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I have been caregiving most of my life. I have helped with the care of 4 siblings, my mother-in-law, my mother and finally my father who died 2 weeks ago of a massive stroke. He died of a massive stroke at home with hospice care. He also had dementia.
I need to mourn my father and find a new life for myself.

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Give yourself plenty of time to mourn. Be gentle with yourself.

Avoid being isolated. Even if you go out to lunch alone (maybe with a book), you will interact with the waitstaff and the cashier, and be reminded that there is a world out there. Shopping in a thrift store or a posh boutique also gets you out into the world. Eventually you'll want to do a lot of these things with a friend or two, but until you are up for that, just make yourself get out in public.

As others have said, there are lots of opportunities to learn new crafts, see new places, volunteer, re-invent yourself a little or a lot. If you are an avid reader, find a book club to join. But be patient with yourself. You don't have to do everything at once!

Take care of your own health. Set up all those appointments you've missed over the last few years. Check your mental health, too. Mourning is natural. Depression is not and is treatable. Reach out for any kind of help you might need. This is your time!
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Dear Jane,

How are you doing? I am also struggling with this question. I too have been a caregiver most of life. It is hard to know what to do so soon after a losing your father.

My father also passed away four months ago. I am struggling and looking for answers. I have tried to move forward step by step. I think we just need to give ourselves a little more time to figure things out.
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Hi Jane, pretty overwhelming huh? I'm almost at the end of my caregiving (never say never) lol and found myself wondering the same thing when mom went to SNF. I'll give you some of the ideas that I got. First of all, it's not the end of something but the beginning. Try to remember that. It's hard to start over when you look up and realize you've let all your friends go by the wayside, the kids are grown and all of a sudden you're alone. This is a good time to see if there are any classes you might be interested in taking at your local community college, senior center, etc. I went to a silk painting class, an art tour, a glass museum, etc, and just started by talking to people. When was the last time you had a conversation just about what YOU wanted?? There are also groups of all kinds at something called Meetup.com I think. Depends where you live as to how many there might be in your area. Look in the activities section of your paper too. I know it feels weird at first to even step foot out of the house if not for running an errand for someone else, so just start small. Do a take-out dinner of food only you like. Treat yourself to something you like to do. If you can't remember what you like start by just looking at what's out there. Like I said, the newspaper, the college, senior center, community center, even volunteering (not to get stuck in a caregiving situation again, but to meet people) Maybe even go browse little boutique stores or wine shops, whatever, just to get a feel for talking to others and discovering yourself again. Good luck to you, keep us posted as information can help a lot of us that are stuck. Hugs!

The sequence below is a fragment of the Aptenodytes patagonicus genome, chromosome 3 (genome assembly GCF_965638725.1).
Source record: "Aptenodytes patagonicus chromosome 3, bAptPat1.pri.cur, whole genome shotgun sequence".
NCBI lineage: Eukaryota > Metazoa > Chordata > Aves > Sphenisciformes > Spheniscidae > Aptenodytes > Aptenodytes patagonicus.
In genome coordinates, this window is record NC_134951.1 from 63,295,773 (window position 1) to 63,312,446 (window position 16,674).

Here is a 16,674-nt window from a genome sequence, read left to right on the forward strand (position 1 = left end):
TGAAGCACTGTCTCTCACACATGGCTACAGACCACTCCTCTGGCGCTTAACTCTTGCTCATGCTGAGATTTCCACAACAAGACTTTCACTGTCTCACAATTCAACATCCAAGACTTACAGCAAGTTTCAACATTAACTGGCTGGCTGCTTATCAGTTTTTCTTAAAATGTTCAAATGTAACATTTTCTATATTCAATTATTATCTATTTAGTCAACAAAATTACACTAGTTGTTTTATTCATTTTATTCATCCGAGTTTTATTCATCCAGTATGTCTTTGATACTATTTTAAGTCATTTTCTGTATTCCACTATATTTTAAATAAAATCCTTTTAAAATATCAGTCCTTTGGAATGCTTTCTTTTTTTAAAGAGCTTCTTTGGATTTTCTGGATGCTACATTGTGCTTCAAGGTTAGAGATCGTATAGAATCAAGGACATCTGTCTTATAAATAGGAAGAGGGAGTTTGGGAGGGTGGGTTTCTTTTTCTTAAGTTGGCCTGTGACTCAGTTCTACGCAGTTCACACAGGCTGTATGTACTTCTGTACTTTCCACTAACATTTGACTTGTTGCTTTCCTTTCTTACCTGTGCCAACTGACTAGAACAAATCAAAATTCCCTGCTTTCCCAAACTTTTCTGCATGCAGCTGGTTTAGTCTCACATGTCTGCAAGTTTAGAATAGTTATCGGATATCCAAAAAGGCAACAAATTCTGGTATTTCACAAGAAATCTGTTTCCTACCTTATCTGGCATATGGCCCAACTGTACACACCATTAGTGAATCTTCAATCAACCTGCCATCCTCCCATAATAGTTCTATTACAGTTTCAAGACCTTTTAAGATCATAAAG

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I did not want to post this 4 times. I tried posting it and I kept getting a message about it not posting. This is my first time posting.
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Well, my plan is (and has always been) to hit the road in a small RV. I want to see as much of North America as I have time to see. Not just the typical "tourist". I want time to stay put, enjoy it all, get to really know the area, the people. A visitor.

There are many websites that will help you discover the discoverer in yourself...if you want that.

The opportunities for volunteer work are near endless. The opportunities to continue as a caregiver are growing by leaps and bounds everyday too

Just think about what YOU want to make yourself happy.
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Hi Jane, you've posted 4 times so I guess you really need someone to talk to right now. There are many here who have struggled to find a new life after their caregiving is over and many more of us still in the trenches who worry about it. It sounds like you have been a caregiver for most of your life so it is understandable focusing solely on yourself must seem like a scary new world. Take time to think of things you would like to to that you may have put aside in your years as a caregiver. Some grief counselling might be a good place to start.
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